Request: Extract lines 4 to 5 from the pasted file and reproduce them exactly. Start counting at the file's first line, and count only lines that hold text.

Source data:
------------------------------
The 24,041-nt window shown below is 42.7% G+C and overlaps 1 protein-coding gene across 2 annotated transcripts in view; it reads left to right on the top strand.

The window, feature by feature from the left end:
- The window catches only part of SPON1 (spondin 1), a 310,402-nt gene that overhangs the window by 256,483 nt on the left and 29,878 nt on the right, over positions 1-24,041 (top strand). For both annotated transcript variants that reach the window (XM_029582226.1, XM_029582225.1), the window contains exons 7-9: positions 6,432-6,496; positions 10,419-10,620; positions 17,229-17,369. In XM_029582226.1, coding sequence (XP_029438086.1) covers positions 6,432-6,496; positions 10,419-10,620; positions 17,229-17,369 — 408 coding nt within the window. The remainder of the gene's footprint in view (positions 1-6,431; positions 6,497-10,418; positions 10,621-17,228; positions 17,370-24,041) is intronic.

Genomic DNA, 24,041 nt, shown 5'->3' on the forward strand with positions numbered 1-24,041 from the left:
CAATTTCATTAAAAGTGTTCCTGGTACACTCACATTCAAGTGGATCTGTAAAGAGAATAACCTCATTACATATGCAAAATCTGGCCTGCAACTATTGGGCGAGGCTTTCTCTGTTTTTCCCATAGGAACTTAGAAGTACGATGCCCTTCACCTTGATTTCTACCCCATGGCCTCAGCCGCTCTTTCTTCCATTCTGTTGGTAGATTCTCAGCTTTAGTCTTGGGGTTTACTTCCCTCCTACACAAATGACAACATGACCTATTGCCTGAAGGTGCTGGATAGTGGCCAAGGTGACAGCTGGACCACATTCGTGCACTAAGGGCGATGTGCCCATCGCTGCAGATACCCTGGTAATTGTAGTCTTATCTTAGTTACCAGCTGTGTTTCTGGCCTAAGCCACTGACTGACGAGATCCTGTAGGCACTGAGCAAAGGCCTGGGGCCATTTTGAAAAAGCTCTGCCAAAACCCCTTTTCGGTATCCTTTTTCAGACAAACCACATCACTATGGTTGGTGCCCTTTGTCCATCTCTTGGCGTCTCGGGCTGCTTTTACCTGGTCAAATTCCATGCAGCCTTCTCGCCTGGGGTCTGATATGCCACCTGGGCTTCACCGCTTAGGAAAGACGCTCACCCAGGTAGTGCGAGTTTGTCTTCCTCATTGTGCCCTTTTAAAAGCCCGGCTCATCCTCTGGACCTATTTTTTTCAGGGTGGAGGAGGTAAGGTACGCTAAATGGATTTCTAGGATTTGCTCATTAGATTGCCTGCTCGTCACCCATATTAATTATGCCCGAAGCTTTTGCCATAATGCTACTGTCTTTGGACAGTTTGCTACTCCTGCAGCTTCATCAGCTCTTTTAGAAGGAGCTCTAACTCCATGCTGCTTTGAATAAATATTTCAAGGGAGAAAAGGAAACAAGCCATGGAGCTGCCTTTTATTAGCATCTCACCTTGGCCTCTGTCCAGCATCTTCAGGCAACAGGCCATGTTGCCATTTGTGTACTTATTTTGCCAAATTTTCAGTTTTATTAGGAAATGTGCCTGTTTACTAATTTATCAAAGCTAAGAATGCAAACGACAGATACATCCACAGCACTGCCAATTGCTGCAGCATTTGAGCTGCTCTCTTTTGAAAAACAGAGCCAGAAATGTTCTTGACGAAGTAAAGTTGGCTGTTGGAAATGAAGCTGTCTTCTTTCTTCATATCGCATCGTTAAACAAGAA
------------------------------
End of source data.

Genomic DNA, 24,041 nt, shown 5'->3' on the forward strand with positions numbered 1-24,041 from the left:
CAATTTCATTAAAAGTGTTCCTGGTACACTCACATTCAAGTGGATCTGTAAAGAGAATAACCTCATTACATATGCAAAATCTGGCCTGCAACTATTGGGCGAGGCTTTCTCTGTTTTTCCCATAGGAACTTAGAAGTACGATGCCCTTCACCTTGATTTCTACCCCATGGCCTCAGCCGCTCTTTCTTCCATTCTGTTGGTAGATTCTCAGCTTTAGTCTTGGGGTTTACTTCCCTCCTACACAAATGACAACATGACCTATTGCCTGAAGGTGCTGGATAGTGGCCAAGGTGACAGCTGGACCACATTCGTGCACTAAGGGCGATGTGCCCATCGCTGCAGATACCCTGGTAATTGTAGTCTTATCTTAGTTACCAGCTGTGTTTCTGGCCTAAGCCACTGACTGACGAGATCCTGTAGGCACTGAGCAAAGGCCTGGGGCCATTTTGAAAAAGCTCTGCCAAAACCCCTTTTCGGTATCCTTTTTCAGACAAACCACATCACTATGGTTGGTGCCCTTTGTCCATCTCTTGGCGTCTCGGGCTGCTTTTACCTGGTCAAATTCCATGCAGCCTTCTCGCCTGGGGTCTGATATGCCACCTGGGCTTCACCGCTTAGGAAAGACGCTCACCCAGGTAGTGCGAGTTTGTCTTCCTCATTGTGCCCTTTTAAAAGCCCGGCTCATCCTCTGGACCTATTTTTTTCAGGGTGGAGGAGGTAAGGTACGCTAAATGGATTTCTAGGATTTGCTCATTAGATTGCCTGCTCGTCACCCATATTAATTATGCCCGAAGCTTTTGCCATAATGCTACTGTCTTTGGACAGTTTGCTACTCCTGCAGCTTCATCAGCTCTTTTAGAAGGAGCTCTAACTCCATGCTGCTTTGAATAAATATTTCAAGGGAGAAAAGGAAACAAGCCATGGAGCTGCCTTTTATTAGCATCTCACCTTGGCCTCTGTCCAGCATCTTCAGGCAACAGGCCATGTTGCCATTTGTGTACTTATTTTGCCAAATTTTCAGTTTTATTAGGAAATGTGCCTGTTTACTAATTTATCAAAGCTAAGAATGCAAACGACAGATACATCCACAGCACTGCCAATTGCTGCAGCATTTGAGCTGCTCTCTTTTGAAAAACAGAGCCAGAAATGTTCTTGACGAAGTAAAGTTGGCTGTTGGAAATGAAGCTGTCTTCTTTCTTCATATCGCATCGTTAAACAAGAA